Theater for the New City Presents LIVING IN A MUSICAL

Theater for the New City Presents LIVING IN A MUSICAL

Living In A Musical Plays March 4 to 21 at Theater for the New City, 155 First Avenue (at E. 10th Street). The show is presented by Theater for the New City and runs Thursdays through Saturdays at 8:00 pm; Sundays at 3:00 pm $10.

For info contact the box office (212) 254-1109, www.theaterforthenewcity.net

Living in a Musical," with book and lyrics by Tom Attea, music by Arthur Abrams, direction by Mark Marcante and choreography by Angela Harriell ("Nutcracker Rated R"), is a contemporary story of a young man who is a song-and-dance talent in the tradition of Fred Astaire or Gene Kelly. Not surprisingly, he finds that today's rock- and rap-dominated world has no place for him. To console himself, he has created an imaginative world in which he lives: the world of the classic American musical.

His comforting but fragile illusion is most clearly represented by his apartment, where photos and mementos from the musical world of the 1930's and 1940's abound. The musical explodes dramatically when the world of heavy-metal rock unexpectedly intrudes on his otherwise rather placid life. One night, outside his doorstep, he rescues a young woman who is being verbally and physically mistreated by her lover, a heavy-metal bandleader. She moves in with her new hero, setting the stage for a conflict not only in terms of love interest but also between styles of singing and dancing, between the elegant life as portrayed in the musicals of the 1930's and 1940's and the earthier life of today's rock-and-rap world. The musical merrily dramatizes the joys and sacrifices of going your own way and believing in your dreams.

"Living in a Musical" is the sixth collaboration of Tom Attea (book and lyrics), Arthur Abrams (score) and Mark Marcante (director). Their works have been called "Delightfully funny!" (Robert Hicks, The Villager) and "Witty! In the tradition of the Fantastiks" (The Greenwich Village Press). Tom Attea had collaborated with Arthur Abrams in the early 1980's in the playwrights' unit of the Actors' Studio, where both were under the tutelage of Charles Friedman. Friedman had been a show doctor in the '30s and a great friend of George S. Kaufmann and Moss Hart. Attea first came to TNC at Abrams' urging to contribute skits for a revue named "It's an Emergency, Don't Hurry," which dealt with the world's lethargy in responding to urgent issues. Mark Marcante was director. Attea, having been trained by a gifted theatrical mentor, was eager for a theatrical outlet as a relief from his TV writing. TNC provided talented collaborators. Stimulated by the experience of that first revue, Attea went on to write a musical a year with Abrams, all of which were directed by Marcante.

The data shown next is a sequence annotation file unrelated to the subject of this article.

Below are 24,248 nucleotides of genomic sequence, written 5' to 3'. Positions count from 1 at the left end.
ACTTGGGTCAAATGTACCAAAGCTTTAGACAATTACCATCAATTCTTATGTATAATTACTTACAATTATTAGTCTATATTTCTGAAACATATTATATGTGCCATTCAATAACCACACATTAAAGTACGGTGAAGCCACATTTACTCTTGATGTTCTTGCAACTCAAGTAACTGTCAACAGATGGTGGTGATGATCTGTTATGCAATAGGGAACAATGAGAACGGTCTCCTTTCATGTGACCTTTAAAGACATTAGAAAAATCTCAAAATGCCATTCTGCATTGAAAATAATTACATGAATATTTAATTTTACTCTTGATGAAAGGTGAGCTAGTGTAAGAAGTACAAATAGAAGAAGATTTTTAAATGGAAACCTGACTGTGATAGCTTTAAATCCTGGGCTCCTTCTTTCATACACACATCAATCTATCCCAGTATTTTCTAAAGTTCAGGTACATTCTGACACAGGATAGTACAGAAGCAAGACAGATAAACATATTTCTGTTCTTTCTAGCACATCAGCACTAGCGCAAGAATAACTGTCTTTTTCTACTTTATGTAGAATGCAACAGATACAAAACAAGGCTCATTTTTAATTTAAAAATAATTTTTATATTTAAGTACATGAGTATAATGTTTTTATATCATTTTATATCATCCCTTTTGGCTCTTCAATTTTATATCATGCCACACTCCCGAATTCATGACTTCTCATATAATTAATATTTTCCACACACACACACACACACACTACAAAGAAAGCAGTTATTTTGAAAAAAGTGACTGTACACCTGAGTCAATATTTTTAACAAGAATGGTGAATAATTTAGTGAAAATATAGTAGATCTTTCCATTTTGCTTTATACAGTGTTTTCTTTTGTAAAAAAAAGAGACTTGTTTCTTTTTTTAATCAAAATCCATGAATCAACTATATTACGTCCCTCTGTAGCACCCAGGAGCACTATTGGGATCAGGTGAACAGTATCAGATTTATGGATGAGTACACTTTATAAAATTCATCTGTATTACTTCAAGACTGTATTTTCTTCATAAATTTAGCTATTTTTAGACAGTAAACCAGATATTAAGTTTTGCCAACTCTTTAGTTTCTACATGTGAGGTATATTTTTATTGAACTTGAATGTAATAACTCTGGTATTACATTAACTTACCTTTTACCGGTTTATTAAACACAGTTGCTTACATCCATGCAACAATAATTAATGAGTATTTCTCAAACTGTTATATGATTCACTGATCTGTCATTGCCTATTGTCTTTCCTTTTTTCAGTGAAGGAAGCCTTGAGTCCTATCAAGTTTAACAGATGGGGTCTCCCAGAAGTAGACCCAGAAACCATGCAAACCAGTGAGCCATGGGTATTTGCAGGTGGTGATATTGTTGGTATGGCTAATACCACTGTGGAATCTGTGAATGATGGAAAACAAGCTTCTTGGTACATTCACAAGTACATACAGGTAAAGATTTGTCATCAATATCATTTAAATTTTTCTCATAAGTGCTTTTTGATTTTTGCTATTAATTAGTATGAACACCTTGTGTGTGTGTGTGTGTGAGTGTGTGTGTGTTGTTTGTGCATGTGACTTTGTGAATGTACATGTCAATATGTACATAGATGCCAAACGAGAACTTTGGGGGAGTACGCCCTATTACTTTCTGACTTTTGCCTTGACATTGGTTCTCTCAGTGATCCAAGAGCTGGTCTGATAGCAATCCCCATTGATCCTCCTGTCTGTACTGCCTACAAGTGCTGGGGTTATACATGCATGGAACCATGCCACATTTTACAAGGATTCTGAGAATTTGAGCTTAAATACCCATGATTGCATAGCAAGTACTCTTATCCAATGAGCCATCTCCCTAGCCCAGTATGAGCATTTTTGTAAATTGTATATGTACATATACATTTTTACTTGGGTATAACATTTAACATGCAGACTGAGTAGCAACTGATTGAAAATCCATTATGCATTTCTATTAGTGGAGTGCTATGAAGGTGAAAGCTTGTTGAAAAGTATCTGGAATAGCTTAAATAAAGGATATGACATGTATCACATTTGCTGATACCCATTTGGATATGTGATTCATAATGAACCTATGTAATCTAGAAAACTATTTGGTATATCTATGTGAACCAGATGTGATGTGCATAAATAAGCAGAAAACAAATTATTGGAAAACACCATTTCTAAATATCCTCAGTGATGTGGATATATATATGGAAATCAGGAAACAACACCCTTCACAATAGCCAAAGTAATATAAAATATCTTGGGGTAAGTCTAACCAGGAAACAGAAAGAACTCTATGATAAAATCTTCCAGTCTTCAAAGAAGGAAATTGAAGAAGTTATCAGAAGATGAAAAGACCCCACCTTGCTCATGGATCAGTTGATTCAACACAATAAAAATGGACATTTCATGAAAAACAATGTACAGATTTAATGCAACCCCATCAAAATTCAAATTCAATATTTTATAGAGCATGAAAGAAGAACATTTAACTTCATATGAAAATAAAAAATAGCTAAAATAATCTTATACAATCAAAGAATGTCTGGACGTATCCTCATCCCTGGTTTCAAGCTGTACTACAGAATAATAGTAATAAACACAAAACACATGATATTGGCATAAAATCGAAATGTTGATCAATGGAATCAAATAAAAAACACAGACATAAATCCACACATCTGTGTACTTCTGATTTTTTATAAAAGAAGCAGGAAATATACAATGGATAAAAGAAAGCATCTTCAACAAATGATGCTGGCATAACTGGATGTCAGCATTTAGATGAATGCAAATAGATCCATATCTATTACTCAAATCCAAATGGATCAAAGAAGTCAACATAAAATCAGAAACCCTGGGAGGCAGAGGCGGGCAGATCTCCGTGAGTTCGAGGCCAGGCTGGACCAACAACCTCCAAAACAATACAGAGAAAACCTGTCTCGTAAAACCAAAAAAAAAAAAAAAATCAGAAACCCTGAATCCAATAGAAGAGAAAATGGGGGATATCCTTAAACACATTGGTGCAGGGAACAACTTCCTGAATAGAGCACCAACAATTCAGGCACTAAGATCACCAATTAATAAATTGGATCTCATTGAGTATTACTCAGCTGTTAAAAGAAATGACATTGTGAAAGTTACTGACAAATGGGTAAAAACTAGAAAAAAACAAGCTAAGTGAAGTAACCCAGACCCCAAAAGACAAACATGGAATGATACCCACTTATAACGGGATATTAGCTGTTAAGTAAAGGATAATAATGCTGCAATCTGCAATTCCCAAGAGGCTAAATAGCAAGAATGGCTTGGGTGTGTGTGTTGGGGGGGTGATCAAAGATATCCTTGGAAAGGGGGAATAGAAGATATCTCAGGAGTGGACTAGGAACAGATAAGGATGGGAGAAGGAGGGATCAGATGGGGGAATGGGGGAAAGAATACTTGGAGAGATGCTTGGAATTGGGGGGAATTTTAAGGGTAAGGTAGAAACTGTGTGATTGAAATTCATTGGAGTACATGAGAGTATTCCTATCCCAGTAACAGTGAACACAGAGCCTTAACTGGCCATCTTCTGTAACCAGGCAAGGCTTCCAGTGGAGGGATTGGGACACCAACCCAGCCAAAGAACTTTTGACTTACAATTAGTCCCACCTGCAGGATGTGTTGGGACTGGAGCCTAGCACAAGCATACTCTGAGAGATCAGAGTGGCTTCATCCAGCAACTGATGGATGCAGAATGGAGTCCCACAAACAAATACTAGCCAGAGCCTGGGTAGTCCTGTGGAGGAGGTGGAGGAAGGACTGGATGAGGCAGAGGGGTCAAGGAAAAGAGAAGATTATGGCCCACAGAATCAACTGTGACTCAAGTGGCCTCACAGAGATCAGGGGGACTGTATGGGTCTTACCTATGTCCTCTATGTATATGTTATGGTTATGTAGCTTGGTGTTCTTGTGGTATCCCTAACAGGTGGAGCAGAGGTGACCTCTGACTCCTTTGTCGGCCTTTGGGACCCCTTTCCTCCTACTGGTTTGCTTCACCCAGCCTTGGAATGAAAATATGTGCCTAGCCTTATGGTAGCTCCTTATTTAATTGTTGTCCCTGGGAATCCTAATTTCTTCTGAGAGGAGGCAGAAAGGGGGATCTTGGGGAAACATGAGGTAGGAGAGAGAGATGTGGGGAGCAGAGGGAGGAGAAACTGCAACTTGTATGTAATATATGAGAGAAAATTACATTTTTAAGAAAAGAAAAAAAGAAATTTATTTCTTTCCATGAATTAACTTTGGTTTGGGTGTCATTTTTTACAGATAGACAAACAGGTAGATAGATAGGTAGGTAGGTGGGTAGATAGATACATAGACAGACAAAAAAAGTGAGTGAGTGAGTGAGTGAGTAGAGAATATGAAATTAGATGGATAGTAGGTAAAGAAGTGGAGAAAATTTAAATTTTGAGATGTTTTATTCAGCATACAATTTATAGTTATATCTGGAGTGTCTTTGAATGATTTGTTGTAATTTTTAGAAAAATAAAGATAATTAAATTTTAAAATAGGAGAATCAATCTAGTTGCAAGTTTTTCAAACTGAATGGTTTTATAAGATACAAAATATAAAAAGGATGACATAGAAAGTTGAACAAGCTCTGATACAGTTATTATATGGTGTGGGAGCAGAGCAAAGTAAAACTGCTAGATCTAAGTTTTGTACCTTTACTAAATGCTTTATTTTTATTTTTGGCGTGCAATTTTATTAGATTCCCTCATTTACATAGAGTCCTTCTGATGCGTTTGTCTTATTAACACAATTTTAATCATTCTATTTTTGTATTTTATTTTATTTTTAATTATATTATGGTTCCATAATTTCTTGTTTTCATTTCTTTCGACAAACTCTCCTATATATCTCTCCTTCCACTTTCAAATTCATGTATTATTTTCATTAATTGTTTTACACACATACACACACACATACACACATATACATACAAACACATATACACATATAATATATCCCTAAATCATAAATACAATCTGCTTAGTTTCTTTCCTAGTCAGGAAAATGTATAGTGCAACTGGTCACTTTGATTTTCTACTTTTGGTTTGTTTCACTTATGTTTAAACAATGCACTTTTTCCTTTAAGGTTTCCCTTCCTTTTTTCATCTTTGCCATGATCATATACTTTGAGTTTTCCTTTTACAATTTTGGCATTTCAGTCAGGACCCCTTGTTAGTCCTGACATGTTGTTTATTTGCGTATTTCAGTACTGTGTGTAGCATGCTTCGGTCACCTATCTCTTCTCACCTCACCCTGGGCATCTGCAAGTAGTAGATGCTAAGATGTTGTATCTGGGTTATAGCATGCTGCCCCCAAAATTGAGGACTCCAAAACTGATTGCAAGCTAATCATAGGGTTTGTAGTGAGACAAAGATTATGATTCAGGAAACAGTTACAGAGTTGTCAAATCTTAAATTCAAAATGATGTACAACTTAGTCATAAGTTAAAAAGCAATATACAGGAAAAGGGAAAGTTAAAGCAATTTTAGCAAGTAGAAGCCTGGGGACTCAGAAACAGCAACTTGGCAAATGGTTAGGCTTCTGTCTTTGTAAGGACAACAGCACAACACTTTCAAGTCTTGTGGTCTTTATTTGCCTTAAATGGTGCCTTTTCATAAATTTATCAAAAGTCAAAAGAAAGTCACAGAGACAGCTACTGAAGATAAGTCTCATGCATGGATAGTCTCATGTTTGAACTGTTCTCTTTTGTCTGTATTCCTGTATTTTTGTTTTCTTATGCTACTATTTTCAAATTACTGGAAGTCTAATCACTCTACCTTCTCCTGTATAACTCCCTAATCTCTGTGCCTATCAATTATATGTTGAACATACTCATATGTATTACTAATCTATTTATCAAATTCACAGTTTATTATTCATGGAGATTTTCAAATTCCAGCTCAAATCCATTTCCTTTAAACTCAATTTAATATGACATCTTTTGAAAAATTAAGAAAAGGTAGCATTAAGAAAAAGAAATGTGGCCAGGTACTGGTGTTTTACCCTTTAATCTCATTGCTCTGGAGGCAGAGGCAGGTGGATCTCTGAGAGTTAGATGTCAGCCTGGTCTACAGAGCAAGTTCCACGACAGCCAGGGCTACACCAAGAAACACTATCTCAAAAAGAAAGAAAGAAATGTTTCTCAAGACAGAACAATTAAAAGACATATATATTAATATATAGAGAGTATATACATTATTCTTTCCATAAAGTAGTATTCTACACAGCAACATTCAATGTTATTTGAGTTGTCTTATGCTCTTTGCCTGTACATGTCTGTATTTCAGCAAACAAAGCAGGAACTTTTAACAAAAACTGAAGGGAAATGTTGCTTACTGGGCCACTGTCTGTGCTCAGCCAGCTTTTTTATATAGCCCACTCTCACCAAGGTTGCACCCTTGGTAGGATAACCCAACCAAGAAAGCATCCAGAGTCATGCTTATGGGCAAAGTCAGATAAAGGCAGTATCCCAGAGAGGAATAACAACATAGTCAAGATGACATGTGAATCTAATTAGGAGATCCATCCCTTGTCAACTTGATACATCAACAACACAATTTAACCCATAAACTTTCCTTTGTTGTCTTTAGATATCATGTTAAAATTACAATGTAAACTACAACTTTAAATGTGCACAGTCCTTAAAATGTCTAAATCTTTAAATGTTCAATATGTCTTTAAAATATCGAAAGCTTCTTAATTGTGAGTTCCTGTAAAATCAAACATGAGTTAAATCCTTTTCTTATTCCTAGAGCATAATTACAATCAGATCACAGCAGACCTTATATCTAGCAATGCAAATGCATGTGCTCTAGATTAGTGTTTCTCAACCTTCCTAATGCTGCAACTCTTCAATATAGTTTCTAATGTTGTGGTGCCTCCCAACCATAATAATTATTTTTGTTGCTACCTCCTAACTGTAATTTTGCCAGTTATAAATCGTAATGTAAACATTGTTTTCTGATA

Then Arthur Abrams was hit by a car and wound up in critical condition in the hospital. To give him a new reason to live, Attea went to Abrams' bedside and proposed a musical based on "La Traviata" about a young hooker who worked on Central Park South who wanders up to Lincoln Center and falls in love with a tenor from the Met. The encouragement worked; Abrams recovered enough to write the score to Attea's libretto and book. It turned into "Lincoln Plaza, a large and electric production with a cast of 27 which was short-circuited when its leading lady, for whom there was no understudy, had to leave the show early. It was just before critics were to come. Saddened by this and by Abrams' lengthy need for additional recovery (he's fine now, thanks), Attea became sad and reflective. He laid out from theater writing for five years, thinking deeply about life. Now he's back to writing about it.

It was five years until Attea's next project dawned. He relates, "I began to think about a new musical. I considered how people who have affection for the traditional theater and in particular the traditional musical must feel alienated from mainstream rock and rap. I wondered if there was a way to provide them with a beautiful and satisfying metaphor to which they would be attracted. Yet I wanted it to be fair to people who do like mainstream contemporary music, whether or not they also like the theater. That's when I got the idea for "Living in a Musical.'"

Attea adds, "Crystal Field deserves credit for being a steady champion of us and of all people who write for the theater and hope to make a distinguished contribution. She has been kind enough to be a steady champion of mine. In fact, I don't know another person in the Off-Broadway venue who is as supportive of emerging talent, and I don't know, in this competitive and political world, if I could have found another artistic director or theater as inviting and supportive as the one she administers. She is to creators of theater every bit as great a mentor as Lee Strasberg used to be for actors at the Studio."




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